Adding to the grim future of both of these formats is Stoneforge Mystic, a card with an enormously negative pull onStandard right now. Thanks to a Fetch/Shock manabase, Stoneforge goes in just about everything. Once she hits, expect Umezawa's Jitte, Batterskull or whatever Sword you fear most. We have seen Tarmogoyf alongside Cryptic Command; we've seen Bitterblossom there, too. We have never seen a Stoneforge linked up with the blue Command, though, and its power rivals or beats both Goyf and Bitterblossom.
The end result of this is that you either pay a lot to play or lose. Players have made it clear over and over that these scenarios aren't fun. I see little to no hope for a Goblins or Kithkin or Affinity budget deck to compete against a deck that you can pour money into. If these formats are going to work, they need enough people who come in with a W/R Astral Slide deck, realize it sucks, and then still stick with the format and buy into blue or the designated blue-killer deck that month. I don't see people casually attending these events for fun. No fan support, dead format.
When to Start Speculating On These Formats (and what to get!)
The short answer on when to dig out your cash for this is "as soon as Wizards officially recognizes it."
However, the more nuanced suggestion is to get into it when people are picking up the format. That means when you hear about stores hosting it, when a vibrant online community emerges to discuss it, when it develops coherently good decks, and more. Sure, you can stock up on Rav duals right now and probably be pretty safe, but I don't like tying up my money on long-term bets like that.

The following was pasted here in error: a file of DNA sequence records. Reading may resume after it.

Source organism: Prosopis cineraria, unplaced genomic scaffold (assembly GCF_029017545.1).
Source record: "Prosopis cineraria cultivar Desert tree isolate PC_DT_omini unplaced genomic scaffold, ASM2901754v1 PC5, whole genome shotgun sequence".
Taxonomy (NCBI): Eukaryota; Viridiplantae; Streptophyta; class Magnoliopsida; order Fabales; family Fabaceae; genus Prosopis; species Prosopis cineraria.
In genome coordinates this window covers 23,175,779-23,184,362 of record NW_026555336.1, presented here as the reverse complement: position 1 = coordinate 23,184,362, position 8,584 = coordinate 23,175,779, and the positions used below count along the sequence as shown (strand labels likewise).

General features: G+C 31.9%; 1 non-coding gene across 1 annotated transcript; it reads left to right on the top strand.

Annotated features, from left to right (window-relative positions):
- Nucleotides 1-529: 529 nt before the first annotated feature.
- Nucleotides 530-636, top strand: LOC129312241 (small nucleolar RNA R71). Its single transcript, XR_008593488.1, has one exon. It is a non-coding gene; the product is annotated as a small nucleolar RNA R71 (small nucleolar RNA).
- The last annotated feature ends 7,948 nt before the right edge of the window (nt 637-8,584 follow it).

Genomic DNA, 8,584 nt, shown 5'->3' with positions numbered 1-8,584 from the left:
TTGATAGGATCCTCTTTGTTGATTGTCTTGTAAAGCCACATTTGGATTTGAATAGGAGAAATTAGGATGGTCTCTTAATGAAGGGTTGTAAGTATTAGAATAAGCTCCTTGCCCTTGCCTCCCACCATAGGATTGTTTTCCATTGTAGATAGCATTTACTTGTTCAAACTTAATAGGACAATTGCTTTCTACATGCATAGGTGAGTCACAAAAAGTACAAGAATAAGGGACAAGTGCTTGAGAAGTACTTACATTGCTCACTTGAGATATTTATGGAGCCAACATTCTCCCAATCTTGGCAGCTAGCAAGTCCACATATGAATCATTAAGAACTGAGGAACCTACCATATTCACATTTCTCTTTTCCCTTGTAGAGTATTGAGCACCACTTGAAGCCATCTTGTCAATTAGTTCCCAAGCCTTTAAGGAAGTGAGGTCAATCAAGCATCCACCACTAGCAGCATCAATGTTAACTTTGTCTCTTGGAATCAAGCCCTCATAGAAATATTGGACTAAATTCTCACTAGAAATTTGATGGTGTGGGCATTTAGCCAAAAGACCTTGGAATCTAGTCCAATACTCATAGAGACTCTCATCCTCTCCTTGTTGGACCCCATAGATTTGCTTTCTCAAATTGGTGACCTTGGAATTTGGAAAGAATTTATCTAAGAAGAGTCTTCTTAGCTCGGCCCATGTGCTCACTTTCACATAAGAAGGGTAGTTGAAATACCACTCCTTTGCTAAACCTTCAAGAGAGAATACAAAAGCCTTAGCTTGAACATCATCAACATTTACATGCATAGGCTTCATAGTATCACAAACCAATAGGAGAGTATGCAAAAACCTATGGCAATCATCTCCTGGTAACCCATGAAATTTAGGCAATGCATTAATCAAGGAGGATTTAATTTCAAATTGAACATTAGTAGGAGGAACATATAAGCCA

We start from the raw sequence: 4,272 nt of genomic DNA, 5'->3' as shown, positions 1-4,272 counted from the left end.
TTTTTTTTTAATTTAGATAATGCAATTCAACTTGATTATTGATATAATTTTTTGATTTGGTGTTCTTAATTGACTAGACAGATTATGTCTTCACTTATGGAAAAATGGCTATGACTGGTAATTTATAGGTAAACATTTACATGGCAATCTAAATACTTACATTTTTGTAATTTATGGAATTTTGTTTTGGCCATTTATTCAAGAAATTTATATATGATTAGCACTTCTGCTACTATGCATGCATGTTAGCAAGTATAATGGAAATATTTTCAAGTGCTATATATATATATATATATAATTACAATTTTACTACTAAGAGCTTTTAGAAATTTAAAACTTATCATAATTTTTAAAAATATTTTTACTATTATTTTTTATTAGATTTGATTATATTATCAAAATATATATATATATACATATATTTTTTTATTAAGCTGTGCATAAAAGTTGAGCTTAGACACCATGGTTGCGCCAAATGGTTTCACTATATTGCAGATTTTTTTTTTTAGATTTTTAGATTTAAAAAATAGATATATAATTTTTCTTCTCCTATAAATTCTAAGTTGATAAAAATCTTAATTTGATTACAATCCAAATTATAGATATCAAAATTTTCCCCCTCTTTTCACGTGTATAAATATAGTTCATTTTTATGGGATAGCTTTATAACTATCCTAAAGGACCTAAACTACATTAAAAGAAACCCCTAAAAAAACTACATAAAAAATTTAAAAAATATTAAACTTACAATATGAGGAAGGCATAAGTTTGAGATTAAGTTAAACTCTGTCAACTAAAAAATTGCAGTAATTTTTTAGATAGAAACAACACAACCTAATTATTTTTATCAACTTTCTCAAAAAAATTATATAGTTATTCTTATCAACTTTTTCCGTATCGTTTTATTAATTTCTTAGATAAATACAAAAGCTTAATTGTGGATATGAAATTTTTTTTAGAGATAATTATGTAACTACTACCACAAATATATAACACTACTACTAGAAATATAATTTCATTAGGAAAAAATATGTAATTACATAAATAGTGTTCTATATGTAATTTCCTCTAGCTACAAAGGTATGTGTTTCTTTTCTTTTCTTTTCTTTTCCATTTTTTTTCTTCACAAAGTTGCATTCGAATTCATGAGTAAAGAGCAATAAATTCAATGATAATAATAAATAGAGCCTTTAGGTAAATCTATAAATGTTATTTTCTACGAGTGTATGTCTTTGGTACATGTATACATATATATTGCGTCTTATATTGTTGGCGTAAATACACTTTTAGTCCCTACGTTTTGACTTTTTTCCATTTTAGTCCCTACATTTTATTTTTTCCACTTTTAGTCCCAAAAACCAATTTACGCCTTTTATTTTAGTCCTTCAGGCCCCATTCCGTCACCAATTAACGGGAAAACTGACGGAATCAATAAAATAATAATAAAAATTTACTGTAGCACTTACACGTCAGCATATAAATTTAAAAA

But hey, you read this site for card tips and I don't blame you. At some point, one of these formats will get enough attention so that it influences secondary markets. When it does, these are going to be the hot cards:
No Explanation Needed:
Tarmogoyf, Dark Confidant, Cryptic Command, Bitterblossom, Ravnica duals, fetchlands
Vedalken Shackles: The Shackles have gone up recently thanks to being in a winning Legacy SCG$5K deck, but they'll see a lot more attention in one of these formats. They fit so well with decks like Faeries and X-Level Blue that they're worth picking up when things get rolling.
Baneslayer Angel: I am not as sure on this card, but if there's a Tron deck to be had, it will be tapping out for this woman. Exalted Angel was a fine friend in older Extended Tron decks, after all.
Engineered Explosives: My boldest prediction is that both of these formats will be dictated in a large way by the interaction of this card with Academy Ruins. EE is a super-efficient sweeper that kills Planeswalkers like a champ. The easy mana with fetch/shock configurations makes EE a malleable removal spell.